Washington Post’s Henry Olsen: tax university and foundation endowments at a much-higher rate

Apr 27, 2021


In his Washington Post column earlier today, Ethics and Public Policy Center senior fellow Henry Olsen writes that the investment income of university and foundation endowments should be taxed at a much-higher rate.


“The amount of wealth held by major colleges and large grant-making foundations is astounding,” according to Olsen, author of author of 2017’s well-timed The Working-Class Republican: Ronald Reagan and the Return of Blue-Collar Conservatism. And these “[r]ich universities and grant-making foundations pay a mere 1.4 percent in federal taxes on their net investment income, a fraction of the 23.8 percent rich people pay on their capital gains.

“There’s no reason these billionaire institutions should continue to be exempt from paying normal capital gains rates on their income if the public’s need is so great,” he continues.

Harvard may cry that paying higher taxes on the gains from its nearly $40 billion endowment would force it to crimp spending on student aid or faculty research, but wealthy individuals can make the same argument: Higher taxes would reduce the amount of money they can invest in tech start-ups or other economically productive ventures. Plus, both the wealthy institution and the rich individual have more than enough money to make do and adjust to the higher tax rates, especially if the public spending their taxes would finance is so essential.

Olsen knows “Democrats would never take up this charge, especially given how much these institutions skew to the left. … Treating institutional wealth the same as Democrats propose treating individual wealth clearly would harm their friends much more than it would harm their enemies.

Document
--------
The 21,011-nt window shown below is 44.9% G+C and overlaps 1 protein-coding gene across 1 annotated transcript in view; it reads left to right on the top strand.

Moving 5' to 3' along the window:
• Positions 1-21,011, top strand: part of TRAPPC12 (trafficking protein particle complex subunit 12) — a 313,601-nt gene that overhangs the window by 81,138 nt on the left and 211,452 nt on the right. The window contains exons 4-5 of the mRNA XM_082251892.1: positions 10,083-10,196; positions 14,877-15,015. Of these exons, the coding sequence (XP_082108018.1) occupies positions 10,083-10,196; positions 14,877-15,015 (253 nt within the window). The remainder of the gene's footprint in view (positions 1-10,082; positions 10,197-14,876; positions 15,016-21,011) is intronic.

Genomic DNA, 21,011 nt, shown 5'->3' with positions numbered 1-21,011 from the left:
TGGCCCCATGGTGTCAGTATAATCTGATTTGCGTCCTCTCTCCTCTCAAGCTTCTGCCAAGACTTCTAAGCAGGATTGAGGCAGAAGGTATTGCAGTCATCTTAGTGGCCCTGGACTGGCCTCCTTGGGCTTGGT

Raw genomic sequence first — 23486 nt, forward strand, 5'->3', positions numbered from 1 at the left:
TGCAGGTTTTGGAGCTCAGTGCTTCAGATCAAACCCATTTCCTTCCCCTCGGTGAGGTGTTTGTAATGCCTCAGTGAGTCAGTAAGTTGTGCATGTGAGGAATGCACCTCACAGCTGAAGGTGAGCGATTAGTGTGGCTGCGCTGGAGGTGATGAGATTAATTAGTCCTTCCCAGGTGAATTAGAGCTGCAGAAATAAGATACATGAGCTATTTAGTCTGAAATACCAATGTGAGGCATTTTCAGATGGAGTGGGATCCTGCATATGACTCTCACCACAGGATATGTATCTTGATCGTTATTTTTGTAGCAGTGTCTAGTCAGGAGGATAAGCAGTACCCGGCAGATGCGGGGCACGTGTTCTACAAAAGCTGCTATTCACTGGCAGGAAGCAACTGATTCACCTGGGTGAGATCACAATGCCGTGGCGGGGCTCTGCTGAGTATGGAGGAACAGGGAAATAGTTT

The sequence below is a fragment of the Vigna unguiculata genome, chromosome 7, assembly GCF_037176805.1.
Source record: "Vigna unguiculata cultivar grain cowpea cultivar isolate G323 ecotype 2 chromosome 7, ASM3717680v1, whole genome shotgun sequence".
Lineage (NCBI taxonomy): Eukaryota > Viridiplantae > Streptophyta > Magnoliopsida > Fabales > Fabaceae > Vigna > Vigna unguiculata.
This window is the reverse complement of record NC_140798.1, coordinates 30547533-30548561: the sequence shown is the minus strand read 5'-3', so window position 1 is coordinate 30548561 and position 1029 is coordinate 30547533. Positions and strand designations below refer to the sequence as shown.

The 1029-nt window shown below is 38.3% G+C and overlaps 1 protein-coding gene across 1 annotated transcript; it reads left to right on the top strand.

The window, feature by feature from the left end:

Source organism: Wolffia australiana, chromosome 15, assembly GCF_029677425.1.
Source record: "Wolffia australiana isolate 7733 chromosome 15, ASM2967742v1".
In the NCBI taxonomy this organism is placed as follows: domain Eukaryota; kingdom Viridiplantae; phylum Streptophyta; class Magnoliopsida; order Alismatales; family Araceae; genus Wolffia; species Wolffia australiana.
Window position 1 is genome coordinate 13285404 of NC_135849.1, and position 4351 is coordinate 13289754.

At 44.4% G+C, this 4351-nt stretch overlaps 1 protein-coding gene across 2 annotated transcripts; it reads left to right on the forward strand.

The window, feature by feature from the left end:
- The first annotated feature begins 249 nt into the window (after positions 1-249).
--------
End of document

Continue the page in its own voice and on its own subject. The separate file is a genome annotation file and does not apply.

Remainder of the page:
“That shouldn’t matter, however,” he concludes. Whether warehoused or not, “[w]ealth is wealth, and massive accumulations of it should be taxed regardless of the source if the federal government needs the money. If Democrats won’t do that, it shows they care more about professors and foundation fat cats than they do about entrepreneurs. I doubt average Americans agree.”

1 comment

  1. I am speaking primarily about foundations. Current college donors could change their behavior and modify their gifts if they knew they could be relatively highly taxed. For foundations, this is a short-sided view that substitutes long term benefit ( asset growth and mission support) for for short term gain that would feed government growth. A high tax needed to fund the exploding mandate costs or the current proposed $ 8 trillion in new costs ( the first one at 4% speculated at the cost of supervision) would mean a slow or moderate impending death of foundations. The foundations best able to invest taking more risk to get a greater financial return and handle a complicated tax code and lower their taxes would be the largest–likely-liberal ones that have significant financial expertise.

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